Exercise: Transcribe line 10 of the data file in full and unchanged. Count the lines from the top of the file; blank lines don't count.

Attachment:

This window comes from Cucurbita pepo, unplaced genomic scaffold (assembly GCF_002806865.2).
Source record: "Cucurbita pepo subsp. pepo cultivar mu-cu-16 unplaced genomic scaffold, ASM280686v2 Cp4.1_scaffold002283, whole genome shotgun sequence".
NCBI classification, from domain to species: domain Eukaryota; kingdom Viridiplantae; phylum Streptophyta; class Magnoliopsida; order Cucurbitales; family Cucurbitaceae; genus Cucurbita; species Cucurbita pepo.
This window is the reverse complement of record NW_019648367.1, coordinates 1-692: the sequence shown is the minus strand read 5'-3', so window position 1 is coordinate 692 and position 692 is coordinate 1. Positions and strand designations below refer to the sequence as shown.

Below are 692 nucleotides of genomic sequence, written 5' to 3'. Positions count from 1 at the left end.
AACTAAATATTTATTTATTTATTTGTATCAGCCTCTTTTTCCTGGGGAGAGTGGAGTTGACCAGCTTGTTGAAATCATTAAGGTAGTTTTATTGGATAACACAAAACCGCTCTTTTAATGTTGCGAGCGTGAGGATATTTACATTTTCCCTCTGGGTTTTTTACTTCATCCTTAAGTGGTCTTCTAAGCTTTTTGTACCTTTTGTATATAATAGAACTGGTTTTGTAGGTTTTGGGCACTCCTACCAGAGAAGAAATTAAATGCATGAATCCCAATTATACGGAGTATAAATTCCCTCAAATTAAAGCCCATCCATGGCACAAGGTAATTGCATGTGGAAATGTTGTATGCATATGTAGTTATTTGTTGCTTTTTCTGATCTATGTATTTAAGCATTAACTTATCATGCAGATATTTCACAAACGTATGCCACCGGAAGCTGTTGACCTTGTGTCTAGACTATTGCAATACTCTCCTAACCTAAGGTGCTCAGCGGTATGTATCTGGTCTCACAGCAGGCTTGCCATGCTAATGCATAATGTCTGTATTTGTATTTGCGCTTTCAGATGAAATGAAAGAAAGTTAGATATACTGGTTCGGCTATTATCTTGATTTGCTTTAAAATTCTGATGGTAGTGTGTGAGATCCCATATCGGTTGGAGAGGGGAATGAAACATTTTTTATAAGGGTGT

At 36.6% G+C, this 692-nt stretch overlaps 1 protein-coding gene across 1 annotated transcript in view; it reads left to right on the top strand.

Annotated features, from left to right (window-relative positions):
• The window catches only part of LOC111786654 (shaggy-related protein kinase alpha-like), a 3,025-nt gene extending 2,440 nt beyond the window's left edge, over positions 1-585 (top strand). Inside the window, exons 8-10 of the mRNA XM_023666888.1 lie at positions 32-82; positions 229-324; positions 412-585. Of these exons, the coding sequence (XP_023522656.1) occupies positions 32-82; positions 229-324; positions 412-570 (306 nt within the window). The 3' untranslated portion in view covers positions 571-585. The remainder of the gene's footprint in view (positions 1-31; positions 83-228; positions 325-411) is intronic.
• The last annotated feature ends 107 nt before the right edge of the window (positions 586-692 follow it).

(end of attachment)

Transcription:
• The last annotated feature ends 107 nt before the right edge of the window (positions 586-692 follow it).